Nursing Home Falls Are Common… and Preventable

When the elderly fall, they usually sustain more than just a bruise or two. Many seniors end up breaking bones, fracturing hips and even sustain head injuries due to the frail nature of their bones. According to the American Academy of Orthopaedic Surgeons, there are about 380,000 hip fracture cases annually. Surprising, many of these falls occur in nursing home facilities-facilities where the elderly should be monitored and carefully watched.

Duty of Connecticut Nursing Home Facilities

Nursing homes are expected to provide adequate care for elderly residents living in their facilities. Federal law mandates that nursing home facilities ensure that they are “free of accident hazards as is possible; and that each resident receives adequate supervision and assistance devices to prevent accidents.”

Specifically, incoming nursing home residents must be assessed by a qualified staff member. An R.N. or physician must conduct proper and periodic monitoring for all residents to determine their risks for falling. If residents need help walking, have a high risk of falling, or have a history of falls, then special accommodations and closer monitoring are required.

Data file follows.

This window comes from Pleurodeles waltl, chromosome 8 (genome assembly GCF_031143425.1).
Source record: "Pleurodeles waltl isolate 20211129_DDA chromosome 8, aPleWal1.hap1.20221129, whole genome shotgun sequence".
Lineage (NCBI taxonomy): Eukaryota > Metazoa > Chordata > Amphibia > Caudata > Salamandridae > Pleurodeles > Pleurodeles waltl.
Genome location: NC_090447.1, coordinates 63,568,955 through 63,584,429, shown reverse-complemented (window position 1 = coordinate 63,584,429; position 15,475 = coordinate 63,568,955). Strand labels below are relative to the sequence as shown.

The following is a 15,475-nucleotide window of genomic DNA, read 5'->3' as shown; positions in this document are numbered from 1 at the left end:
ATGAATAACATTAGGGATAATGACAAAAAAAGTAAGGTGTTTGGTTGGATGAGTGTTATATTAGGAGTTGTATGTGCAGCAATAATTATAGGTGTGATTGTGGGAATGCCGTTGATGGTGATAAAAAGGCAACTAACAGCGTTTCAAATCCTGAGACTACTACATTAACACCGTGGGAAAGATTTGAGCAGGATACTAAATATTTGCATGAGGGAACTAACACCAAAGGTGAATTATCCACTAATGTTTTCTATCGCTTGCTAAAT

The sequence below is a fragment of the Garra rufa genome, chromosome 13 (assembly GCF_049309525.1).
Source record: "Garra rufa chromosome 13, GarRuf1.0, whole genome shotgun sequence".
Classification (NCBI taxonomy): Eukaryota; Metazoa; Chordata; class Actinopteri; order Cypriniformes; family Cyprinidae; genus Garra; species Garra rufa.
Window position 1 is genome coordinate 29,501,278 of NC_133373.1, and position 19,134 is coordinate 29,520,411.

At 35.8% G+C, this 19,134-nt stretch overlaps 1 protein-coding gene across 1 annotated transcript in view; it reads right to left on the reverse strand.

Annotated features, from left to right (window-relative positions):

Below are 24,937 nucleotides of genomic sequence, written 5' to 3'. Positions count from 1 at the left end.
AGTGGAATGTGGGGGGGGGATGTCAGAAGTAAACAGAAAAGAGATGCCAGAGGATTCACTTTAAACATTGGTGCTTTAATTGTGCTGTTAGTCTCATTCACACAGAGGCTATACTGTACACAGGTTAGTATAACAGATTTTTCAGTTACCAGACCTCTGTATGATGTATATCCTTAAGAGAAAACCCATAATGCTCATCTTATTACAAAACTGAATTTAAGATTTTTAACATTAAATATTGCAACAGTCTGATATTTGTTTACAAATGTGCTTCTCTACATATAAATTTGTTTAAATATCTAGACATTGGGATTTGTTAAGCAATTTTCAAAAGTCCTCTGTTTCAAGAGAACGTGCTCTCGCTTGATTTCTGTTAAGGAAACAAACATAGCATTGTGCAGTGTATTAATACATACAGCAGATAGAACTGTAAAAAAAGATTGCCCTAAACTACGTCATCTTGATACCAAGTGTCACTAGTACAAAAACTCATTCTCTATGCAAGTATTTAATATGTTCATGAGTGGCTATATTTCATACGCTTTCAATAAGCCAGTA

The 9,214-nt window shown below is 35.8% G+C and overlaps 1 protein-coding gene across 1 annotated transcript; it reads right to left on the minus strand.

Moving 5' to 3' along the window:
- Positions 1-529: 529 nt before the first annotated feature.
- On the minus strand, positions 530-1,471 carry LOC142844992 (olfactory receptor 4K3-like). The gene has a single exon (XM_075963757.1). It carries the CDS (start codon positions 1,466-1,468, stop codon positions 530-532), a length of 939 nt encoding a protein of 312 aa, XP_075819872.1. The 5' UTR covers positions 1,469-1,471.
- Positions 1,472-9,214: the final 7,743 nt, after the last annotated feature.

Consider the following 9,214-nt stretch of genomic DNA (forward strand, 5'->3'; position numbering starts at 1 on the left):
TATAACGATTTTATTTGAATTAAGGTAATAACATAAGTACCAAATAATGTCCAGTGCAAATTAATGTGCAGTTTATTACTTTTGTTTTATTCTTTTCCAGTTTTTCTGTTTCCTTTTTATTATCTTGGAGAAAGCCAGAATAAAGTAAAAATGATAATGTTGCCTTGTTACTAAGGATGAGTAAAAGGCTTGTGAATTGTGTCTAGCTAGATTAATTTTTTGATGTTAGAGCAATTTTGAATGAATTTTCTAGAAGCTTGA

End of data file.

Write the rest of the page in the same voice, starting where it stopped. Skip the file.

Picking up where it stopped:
The facility must also maintain close observation of seniors who experience a fall and continuously re-evaluate their condition until they recover.

Falls Remain Frequent in Nursing Homes

Yet, despite the nursing home regulations currently in place, many seniors still experience falls. But why? Experts point to a number of reasons.

In some cases, incoming nursing home residents are not properly assessed by a qualified staff member or they are simply left unattended. Some facilities fail to adequately equip residents’ beds with safety devices or bed rails or the nursing home may erect the beds too high. Other nursing homes may fail to install proper alarm systems or overlook the need for crash mats if slippery floors are present.

Along with bruises, broken bones and fractures, a fall can easily result in head injuries, paralysis, and even death. Some injuries result in prolonged pain and suffering and depleted quality of life.

The American Academy of Orthopaedic Surgeons estimates that around 30 percent of people over 65 will fall each year. This equates to about 433,000 hospitalizations annually.

If you or a loved one has suffered a serious fall at a residential institution, it’s important to consult with legal counsel to understand your rights and options under the law. Bridgeport residents are encouraged to seek assistance from an experienced Bridgeport nursing home injury attorney.

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